(setf m-x12 (rnd-order (gen-repeat 12 (list motif))) :seed 2)
; Each of the 12 repeats has their order randomised

(setf i-flow
(pitch-transpose ‘(0 3 2 6 12 4 2 0 3 2 6 12) m-x12))
; A list of 12 transpositions of the reordered repeats

If we randomise anything with computation the computer automatically consults its random generator, a valuable part of its operating system infrastructure. This means that without any further control each randomisation will produce a different result, or, as here, a different reordering. But to bring this under control we can set a seed value, here :seed 2, and so bring back the precise ordering as many times as we wish.

1-2-score

The code may look incomprehensible in detail, but it should nevertheless reveal something of the process. The motif should be obvious. Four pitches are presented as a list and ‘set’ to the variable name motif. The computer now knows motif is pitches (bb4 a4 c5 b4).

(setf motif ‘(bb4 a4 c5 b4)

(setf m-x12 (gen-repeat 12 (list motif)))
;  12 repeats of the theme

(setf m-rnd  (rnd-order m-x12 :seed 2))
;  Each of the 12 repeats has their order randomised

(setf i-flow
(pitch-transpose ‘(0 3 2 6 12 4 2 0 3 2 6 12) m-rnd))
;  A list of 12 transpositions of the reordered repeats

What’s important here is not so much the detail but the process.

  • make a list of pitches; repeat that list 12 times;
  • randomize the order those 12 motifs;
  • now transpose each motif following a list of transpose values.

This is just a tiny example of how we might think about the process.

And this is just the tip of a large iceberg of possibility. Is this thinking about the composing process in a new and different way? To see a real-life example of such a programme used to make a piece of music look and listen to Dreaming Aloud for guitar solo.

1-3-scoreThe example above isn’t a stream of pitches, but it is made in exactly the same fashion as the programme quoted above. There’s a four-note motif at its heart taken from Nicholas Slonimsky’s Thesaurus of Scales and Musical Patterns.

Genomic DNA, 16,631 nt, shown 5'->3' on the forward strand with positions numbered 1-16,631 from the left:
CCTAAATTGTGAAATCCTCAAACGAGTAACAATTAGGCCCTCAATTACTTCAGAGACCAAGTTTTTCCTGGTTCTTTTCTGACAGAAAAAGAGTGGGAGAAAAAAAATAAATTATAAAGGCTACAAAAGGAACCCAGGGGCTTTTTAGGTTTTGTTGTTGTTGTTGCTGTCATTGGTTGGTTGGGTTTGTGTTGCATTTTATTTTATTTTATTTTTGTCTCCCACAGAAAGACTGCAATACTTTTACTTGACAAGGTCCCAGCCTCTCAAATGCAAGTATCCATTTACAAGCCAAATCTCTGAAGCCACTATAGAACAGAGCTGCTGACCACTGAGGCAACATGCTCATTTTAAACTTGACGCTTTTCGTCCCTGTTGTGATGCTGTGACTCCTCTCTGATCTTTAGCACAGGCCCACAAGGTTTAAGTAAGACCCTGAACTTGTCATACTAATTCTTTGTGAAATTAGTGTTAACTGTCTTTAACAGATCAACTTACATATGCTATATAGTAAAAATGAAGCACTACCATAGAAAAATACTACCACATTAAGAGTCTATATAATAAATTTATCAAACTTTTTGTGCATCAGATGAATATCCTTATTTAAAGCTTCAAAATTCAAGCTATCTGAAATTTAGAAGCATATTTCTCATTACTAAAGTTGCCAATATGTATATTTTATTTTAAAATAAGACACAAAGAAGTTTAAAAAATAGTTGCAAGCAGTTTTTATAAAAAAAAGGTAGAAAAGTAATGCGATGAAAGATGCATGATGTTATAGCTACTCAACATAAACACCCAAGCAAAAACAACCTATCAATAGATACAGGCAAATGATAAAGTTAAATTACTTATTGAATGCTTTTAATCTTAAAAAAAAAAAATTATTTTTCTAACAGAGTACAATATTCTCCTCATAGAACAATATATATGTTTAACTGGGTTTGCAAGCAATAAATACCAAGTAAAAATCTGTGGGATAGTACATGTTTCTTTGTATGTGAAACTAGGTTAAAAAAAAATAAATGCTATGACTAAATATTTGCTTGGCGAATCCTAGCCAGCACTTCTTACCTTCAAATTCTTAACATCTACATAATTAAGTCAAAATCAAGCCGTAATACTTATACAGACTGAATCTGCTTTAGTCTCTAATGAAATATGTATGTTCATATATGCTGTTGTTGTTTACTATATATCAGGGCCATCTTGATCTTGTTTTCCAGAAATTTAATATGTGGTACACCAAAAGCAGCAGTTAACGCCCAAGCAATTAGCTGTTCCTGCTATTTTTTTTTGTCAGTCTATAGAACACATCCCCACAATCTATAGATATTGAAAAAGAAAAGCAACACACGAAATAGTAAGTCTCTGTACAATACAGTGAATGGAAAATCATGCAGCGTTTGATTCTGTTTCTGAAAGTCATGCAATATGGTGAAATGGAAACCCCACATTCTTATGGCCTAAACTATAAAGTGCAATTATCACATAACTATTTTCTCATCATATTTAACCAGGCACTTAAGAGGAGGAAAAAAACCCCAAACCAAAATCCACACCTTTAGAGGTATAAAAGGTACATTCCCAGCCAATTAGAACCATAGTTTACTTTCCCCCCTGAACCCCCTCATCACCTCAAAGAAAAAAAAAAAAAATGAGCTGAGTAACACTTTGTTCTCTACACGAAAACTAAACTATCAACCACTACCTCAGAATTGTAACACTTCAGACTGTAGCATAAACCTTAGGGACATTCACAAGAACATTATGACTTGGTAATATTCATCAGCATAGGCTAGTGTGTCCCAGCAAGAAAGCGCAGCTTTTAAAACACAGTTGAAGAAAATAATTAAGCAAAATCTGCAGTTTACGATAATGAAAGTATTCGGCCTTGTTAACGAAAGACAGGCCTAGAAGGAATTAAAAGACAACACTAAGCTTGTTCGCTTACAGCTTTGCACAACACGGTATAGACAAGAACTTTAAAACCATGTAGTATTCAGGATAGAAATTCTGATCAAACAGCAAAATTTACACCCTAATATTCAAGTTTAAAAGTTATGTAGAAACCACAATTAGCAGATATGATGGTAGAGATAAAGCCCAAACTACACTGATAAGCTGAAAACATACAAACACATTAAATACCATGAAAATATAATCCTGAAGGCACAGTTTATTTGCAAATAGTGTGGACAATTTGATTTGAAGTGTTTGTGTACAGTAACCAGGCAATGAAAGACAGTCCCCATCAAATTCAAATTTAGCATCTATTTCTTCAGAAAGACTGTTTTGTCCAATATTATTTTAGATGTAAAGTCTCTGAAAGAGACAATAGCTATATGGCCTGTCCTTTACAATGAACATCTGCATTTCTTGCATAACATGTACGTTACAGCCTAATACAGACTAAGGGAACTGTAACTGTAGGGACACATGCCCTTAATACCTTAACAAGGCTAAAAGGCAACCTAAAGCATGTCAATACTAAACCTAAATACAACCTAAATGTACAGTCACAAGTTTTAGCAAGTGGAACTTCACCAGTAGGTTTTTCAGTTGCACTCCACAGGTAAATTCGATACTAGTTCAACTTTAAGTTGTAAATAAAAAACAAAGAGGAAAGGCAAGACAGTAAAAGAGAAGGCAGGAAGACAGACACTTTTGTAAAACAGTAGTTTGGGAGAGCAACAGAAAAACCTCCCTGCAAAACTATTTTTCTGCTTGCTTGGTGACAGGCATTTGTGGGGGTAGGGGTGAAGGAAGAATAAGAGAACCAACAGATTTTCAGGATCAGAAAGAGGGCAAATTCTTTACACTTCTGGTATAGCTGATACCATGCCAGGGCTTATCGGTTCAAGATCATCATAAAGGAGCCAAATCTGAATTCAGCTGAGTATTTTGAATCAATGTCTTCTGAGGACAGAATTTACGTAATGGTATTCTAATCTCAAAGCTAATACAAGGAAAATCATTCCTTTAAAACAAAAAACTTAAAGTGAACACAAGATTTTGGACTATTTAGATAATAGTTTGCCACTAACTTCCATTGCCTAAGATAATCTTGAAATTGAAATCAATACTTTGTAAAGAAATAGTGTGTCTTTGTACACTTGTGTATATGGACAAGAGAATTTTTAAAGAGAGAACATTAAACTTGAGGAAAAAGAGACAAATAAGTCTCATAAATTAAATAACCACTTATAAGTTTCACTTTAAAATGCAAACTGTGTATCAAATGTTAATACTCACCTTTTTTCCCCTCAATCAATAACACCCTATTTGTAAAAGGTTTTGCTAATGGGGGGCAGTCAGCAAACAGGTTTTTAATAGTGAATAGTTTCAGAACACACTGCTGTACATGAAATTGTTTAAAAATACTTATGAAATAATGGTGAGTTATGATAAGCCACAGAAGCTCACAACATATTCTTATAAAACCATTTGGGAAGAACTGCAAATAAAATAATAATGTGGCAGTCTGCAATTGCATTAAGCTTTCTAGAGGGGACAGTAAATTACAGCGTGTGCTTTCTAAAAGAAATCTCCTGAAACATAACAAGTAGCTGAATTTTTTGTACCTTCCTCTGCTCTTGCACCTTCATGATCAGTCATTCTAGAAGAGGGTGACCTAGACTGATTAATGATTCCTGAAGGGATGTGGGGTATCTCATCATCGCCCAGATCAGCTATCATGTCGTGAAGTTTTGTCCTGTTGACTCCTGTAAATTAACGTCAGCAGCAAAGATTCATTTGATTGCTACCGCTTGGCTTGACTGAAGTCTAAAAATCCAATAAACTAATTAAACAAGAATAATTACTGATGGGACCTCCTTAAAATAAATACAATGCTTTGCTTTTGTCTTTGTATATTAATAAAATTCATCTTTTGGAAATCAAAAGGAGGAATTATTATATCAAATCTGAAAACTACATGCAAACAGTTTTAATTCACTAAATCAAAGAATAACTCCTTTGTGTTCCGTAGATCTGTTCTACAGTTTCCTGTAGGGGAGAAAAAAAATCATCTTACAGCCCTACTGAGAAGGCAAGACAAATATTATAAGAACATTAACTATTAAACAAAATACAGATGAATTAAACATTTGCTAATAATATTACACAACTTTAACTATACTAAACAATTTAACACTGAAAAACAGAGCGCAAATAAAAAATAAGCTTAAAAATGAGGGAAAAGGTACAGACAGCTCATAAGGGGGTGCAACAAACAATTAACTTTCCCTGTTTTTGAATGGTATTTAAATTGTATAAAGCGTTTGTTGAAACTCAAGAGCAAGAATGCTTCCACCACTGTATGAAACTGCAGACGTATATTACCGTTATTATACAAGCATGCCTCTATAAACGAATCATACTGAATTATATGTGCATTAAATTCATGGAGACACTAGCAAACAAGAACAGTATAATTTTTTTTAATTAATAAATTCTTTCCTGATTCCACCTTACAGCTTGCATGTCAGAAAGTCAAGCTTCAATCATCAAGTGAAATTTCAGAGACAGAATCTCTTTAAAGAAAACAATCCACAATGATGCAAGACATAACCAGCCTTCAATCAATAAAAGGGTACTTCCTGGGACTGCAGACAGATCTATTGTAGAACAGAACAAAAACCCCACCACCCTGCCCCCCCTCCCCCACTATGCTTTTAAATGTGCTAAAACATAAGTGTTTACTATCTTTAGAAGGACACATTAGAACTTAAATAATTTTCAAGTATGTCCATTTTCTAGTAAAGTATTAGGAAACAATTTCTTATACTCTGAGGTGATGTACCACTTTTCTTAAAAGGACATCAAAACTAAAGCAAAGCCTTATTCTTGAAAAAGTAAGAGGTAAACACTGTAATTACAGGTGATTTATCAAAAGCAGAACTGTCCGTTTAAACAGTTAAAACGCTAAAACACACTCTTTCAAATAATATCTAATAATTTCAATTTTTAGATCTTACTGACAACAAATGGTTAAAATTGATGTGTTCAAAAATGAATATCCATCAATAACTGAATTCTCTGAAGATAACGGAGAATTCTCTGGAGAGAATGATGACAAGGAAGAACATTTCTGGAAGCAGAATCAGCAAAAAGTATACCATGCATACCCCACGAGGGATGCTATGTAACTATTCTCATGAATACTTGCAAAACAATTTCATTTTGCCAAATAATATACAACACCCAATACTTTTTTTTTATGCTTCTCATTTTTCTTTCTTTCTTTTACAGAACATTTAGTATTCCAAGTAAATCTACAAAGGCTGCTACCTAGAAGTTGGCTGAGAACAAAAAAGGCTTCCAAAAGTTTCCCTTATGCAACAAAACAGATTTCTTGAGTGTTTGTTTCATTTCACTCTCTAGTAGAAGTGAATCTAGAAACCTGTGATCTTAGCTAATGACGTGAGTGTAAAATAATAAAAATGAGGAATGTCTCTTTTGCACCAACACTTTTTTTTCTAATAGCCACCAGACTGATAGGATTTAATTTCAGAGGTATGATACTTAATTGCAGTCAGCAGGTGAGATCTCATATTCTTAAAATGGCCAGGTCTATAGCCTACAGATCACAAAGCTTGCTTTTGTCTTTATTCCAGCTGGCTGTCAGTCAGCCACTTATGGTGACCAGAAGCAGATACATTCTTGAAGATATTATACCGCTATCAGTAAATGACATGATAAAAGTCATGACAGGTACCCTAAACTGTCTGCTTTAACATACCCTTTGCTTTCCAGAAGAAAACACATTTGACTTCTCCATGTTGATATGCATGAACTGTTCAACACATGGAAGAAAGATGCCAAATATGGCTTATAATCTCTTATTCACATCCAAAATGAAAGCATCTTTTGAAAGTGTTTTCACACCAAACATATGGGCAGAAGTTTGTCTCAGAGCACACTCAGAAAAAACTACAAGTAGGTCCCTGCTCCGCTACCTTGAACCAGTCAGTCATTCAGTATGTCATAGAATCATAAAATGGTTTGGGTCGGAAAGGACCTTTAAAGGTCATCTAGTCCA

I’ve used the Slonimsky patterns as a resource and a starting point for many compositions. Its patterns often contain powerful tonal ambiguities! As such, their potential as a basis for improvising and composing can be compelling. John Coltrane is supposed to have learnt all 2000, and practised them daily. They have become a staple resource for many jazz musicians, which is why you can never find a copy in a public music library. It’s an expensive book, so it’s invariably been ‘borrowed’ permanently. That said, Schoenberg had nice things to say about it and many composers use it, most notable being John Adams.

Adams has written about his fascination with Slonimksy’s Thesaurus and  Nicholas Slonimsky himself, who he described as ‘a character of mind-boggling ability’, and for whom he even wrote an orchestral piece in his honour called Slonimsky’s Earbox. Anne McCuthan’s book The Muse that Sings  devotes a chapter to Adams who reveals some valuable insights into his composing process.

         ‘I have a little software module that I’ve created I call my Earbox. It has a large number of transposed scales and modes some of which I took straight from the Slonimsky Thesaurus, and others I made up myself. It exists permanently in my software system, so I can take any passage I’ve composed and multiply it by one of the modes in Earbox to create a different colour of emotional effect. I first employed Earbox in the Chamber Symphony (1992), and made extensive use of it in the Violin Concerto.’ – John Adams

1-4

Above is shown one of the most celebrated patterns from Slonimsky’s Thesaurus. I’ve coded the entire Slonimksy library into the composition system I use, and we’ll meet it again when we discuss using templates and libraries.

References, Links and Further Reading
John Adams: Slonimsky’s Earbox
Bayley & Clarke: Analytical Representations of Creative Process in Michael Finnissy’s Second String Quartet [pdf]
Kim Cascone: Building your own music software
Rich Cochrane: Beyond Slonimsky: Melodic Patterns for Guitar
Ann McCutchan: The Muse that Sings: Composers Speak about the Creative Process
Nigel Morgan: Composing with the Slonimsky Thesaurus
Nigel Morgan: Dreaming Aloud, for Solo Guitar